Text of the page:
The election will be Nov. 8. The winner will
have to run again in 2012 in a slightly reconfigured
— and slightly more Republican — district. As
of this weekend, the Republicans hadn't picked
a candidate. One person it won't be: Lundby's
son, Daniel, who has switched parties and announced
in July he'll run in House District 68 as a
Democrat. Don't be surprised if the Democrats
try to woo him — with his well-known name in
Cedar Rapids — to run for the senate seat instead.
Another name being mentioned: State Rep. Tyler
Dowling Catholic High School's ham-handed handling
of the alumni award intended for Loretta Sieman
won't go away. The Des Moines Register on Saturday
ran a long opinion piece by Des Moines lawyer
Mike Manno in which he defends the school's
decision to in effect withdraw its offer of
the award because of Sieman's connection to
Planned Parenthood. He likens her role to that
of a director of a company producing pornography,
which is not exactly offering an olive branch
to the 50 percent or so of Catholics who are
Ironically, while the controversy has split
the Dowling community — noisily and nastily
— it has helped Planned Parenthood. "We
have received several calls and emails of support
along with some donors offering a financial
gift," Planned Parenthood's Jill June told
Cityview on Friday. She called the Dowling decision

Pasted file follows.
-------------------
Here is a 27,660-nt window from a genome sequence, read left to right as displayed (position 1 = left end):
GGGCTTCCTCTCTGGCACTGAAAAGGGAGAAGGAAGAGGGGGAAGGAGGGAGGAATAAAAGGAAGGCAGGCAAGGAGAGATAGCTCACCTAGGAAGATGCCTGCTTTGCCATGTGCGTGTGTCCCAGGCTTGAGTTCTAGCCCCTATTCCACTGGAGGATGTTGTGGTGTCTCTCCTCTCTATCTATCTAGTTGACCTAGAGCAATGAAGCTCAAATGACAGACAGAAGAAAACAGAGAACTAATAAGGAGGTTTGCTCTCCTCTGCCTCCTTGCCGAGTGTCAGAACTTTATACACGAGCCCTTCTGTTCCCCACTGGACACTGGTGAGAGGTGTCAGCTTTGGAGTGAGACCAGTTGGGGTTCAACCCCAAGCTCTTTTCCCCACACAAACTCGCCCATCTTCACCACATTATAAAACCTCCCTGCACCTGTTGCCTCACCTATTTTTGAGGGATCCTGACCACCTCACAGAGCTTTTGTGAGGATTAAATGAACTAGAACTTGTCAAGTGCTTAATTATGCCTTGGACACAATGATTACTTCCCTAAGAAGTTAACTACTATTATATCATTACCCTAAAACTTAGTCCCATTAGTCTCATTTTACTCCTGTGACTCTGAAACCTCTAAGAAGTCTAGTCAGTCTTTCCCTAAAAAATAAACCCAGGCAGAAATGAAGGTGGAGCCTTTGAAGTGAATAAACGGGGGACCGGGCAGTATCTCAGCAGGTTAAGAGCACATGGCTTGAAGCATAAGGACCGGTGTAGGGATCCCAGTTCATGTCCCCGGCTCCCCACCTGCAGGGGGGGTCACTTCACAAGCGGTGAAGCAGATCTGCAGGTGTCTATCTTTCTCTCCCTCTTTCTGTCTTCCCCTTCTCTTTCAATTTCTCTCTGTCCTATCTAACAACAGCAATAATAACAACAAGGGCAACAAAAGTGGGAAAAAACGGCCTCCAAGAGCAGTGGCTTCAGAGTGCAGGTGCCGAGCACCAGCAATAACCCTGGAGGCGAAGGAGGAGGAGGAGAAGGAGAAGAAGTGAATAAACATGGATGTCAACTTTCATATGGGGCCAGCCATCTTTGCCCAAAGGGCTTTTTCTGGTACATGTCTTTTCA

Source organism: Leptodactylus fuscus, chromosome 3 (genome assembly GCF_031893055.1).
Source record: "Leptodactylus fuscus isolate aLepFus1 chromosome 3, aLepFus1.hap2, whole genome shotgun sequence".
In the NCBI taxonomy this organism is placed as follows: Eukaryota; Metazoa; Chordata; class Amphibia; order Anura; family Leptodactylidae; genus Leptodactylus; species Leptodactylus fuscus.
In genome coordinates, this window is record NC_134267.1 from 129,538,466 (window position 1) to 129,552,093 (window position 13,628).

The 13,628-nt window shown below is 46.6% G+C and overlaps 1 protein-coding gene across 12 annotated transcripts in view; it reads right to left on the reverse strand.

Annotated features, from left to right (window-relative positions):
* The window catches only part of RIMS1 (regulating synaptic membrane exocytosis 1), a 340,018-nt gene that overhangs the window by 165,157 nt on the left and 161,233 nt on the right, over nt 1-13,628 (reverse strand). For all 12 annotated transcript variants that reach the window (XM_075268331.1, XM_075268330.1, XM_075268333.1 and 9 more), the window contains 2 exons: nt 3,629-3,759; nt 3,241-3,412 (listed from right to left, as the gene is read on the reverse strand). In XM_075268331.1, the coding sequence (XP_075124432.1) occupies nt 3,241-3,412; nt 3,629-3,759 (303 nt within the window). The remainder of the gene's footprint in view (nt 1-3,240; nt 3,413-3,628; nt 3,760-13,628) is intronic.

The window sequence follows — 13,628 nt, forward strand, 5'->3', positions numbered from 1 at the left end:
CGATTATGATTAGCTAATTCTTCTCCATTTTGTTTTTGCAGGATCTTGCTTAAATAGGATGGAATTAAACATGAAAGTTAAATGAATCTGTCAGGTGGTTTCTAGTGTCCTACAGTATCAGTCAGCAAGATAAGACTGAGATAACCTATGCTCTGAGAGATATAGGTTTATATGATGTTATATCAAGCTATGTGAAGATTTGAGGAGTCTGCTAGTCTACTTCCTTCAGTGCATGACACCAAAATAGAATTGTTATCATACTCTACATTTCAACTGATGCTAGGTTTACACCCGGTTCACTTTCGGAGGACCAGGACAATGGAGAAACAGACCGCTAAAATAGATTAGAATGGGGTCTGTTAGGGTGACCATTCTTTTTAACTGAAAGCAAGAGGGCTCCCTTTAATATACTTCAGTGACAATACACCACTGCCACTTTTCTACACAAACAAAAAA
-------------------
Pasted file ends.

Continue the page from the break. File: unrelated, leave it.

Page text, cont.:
"disheartening" and praised Sieman's
dedication in supporting "a health-care
provider that does so much for low-income women"
Jill June is not one of those low-income women.
Skinny stumbled across the Planned Parenthood
tax returns while looking up something else,
and it turns out June's salary as head of the
organization has gone up 45 percent in the past
two years. In the fiscal year ended June 30,
2010, Jill June earned $265,389. A year before,
it was $217,774, and the year before that it
was $182,356. She put down on the form that
she works 80 hours a week. Her empire has expanded
in the past couple of years as Planned Parenthood
has merged or taken over several neighboring
organizations. It has 297 employees, runs about
30 health centers and in fiscal 2010 had revenue
of $23.5 million.
Penny Dickey, the second-highest paid employee,
earned $137,030 in the latest year, up 5.1 percent
from her two-years-earlier pay of $130,386.
The tax form says Dickey, too, puts in 80 hours
a week. ...
The "John Holmes Prick Parade" — those
decorated, "life-size" plaster casts
of the penis of the late porn star John Holmes
— is appropriate "artistic expression"
because it falls within the guidelines for what
is deemed tasteful and appropriate for its art
students to produce, a University of Iowa spokesman
told the Register the other day. So Cityview
asked the university what those guidelines are.
Here are the School of Art & Art History
— No illegal acts are permitted.
— Use of a live nude model requires a signed
agreement and permission of the Director before
— Use of equipment with sound should be kept
at low and reasonable levels due to the proximity
of offices, classrooms, and studios.
— Artwork, as well as props, wires and cords,
should not interfere with the normal flow of
— Alcoholic beverages of any kind are not allowed
on the University campus; therefore, they cannot
be used as any part of your show.
— Blood, body fluids, or any other type of pathogens
— State Fire Safety laws prohibit the use of
open flames of any kind.
— Firearms (i.e.: any usable weapon or usable
weapon parts) and explosives are prohibited.
— Live animals or live insects are not permitted
as part(s) of exhibitions.
The guidelines also "remind students to
be cognizant of the university's policy not
to discriminate against any individual or group
based upon their race, religion, gender, national
origin, disabilities, or sexual orientation."
But no mention of size. CV